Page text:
- Make sure you have a clear genre or target readership so it will be marketable to the publishers. Bookstores need to know where to shelve your book. If it’s not mainstream fiction, it needs to fit into a specific genre, not straddle three or four genres. If you’re writing a historical romance mystery western, you’ll need to decide which of these elements you’ll want to play up and then downplay the others, so your story can be easily identified as predominantly one of them.
- Don’t shoot yourself in the foot by racing prematurely to an agent or publisher. The world of book publishing is extremely competitive these days. Take the time to hone your craft and do the necessary revisions. Don’t depend on family or friends to give you advice on your book – they’ll very likely be afraid to give you any meaningful constructive criticism for fear of hurting your feelings or making you angry. Buy some books on writing fiction (there are lots of great resources out there!), enrol in a local or online writing course, or hire a freelance manuscript editor. Revise, revise, revise!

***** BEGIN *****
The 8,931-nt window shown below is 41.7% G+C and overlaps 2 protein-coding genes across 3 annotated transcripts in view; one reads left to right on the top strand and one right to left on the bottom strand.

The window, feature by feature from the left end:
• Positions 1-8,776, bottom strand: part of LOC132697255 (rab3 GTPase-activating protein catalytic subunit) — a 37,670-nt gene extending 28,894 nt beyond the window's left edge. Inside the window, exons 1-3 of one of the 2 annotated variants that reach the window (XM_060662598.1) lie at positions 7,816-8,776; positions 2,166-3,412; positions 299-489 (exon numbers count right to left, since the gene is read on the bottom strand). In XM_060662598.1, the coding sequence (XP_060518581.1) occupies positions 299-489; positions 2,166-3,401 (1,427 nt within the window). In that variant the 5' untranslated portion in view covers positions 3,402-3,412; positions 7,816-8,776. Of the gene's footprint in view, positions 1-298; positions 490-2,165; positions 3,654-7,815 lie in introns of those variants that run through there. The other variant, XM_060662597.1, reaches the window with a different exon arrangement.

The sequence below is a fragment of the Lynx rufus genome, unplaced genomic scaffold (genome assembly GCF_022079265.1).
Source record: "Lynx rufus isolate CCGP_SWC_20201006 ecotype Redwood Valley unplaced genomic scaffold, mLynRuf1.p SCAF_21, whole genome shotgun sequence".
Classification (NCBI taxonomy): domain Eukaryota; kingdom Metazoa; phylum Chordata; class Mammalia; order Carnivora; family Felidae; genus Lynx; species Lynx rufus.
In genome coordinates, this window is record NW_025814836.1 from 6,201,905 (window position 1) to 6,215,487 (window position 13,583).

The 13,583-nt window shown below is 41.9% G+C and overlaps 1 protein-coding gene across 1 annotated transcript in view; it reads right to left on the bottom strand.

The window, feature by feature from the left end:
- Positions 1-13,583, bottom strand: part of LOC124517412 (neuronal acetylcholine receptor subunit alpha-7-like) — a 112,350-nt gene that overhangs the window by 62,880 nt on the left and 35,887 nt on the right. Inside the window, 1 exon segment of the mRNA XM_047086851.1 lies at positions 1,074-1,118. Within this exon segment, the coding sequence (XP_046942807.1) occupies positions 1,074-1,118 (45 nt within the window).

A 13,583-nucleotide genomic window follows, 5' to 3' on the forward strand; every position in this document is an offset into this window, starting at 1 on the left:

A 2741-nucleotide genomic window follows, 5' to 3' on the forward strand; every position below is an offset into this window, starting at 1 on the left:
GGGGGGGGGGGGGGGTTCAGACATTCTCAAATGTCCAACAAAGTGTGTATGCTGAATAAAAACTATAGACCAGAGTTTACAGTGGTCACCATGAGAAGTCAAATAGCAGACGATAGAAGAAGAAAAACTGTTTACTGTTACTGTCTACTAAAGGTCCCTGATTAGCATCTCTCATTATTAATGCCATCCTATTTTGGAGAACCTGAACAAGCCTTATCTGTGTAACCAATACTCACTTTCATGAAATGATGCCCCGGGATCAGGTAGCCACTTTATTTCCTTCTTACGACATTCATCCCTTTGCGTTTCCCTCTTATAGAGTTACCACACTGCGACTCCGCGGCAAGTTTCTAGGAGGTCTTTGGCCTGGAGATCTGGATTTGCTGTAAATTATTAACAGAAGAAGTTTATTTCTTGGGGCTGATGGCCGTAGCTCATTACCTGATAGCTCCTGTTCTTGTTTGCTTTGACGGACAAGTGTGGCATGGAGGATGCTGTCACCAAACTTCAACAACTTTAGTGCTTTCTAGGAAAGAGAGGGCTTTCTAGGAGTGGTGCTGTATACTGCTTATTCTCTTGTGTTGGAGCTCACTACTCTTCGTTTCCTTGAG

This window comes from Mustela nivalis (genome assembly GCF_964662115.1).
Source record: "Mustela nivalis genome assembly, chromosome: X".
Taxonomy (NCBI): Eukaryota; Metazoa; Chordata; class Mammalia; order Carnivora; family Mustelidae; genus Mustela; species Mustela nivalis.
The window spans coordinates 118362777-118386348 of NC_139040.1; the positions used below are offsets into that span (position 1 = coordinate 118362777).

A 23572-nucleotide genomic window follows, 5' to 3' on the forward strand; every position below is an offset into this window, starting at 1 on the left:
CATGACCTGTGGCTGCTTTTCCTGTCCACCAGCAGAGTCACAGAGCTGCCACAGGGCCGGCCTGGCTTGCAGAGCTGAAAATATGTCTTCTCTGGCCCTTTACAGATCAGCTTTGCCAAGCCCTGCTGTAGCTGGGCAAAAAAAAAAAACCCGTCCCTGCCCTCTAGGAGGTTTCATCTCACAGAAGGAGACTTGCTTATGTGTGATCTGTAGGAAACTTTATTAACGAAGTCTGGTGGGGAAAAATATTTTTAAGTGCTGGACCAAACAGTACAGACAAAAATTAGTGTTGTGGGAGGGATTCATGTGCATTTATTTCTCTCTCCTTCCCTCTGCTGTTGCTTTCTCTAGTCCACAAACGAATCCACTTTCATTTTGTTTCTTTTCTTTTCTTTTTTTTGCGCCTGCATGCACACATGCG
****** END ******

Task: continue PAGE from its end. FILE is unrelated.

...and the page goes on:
- Hook your reader in right away with a compelling first paragraph and first page. Don’t start with a description of the scenery, town or room. Start with a threat of some kind or a change that disrupts the status quo and causes anxiety. And use some dialogue and action right away.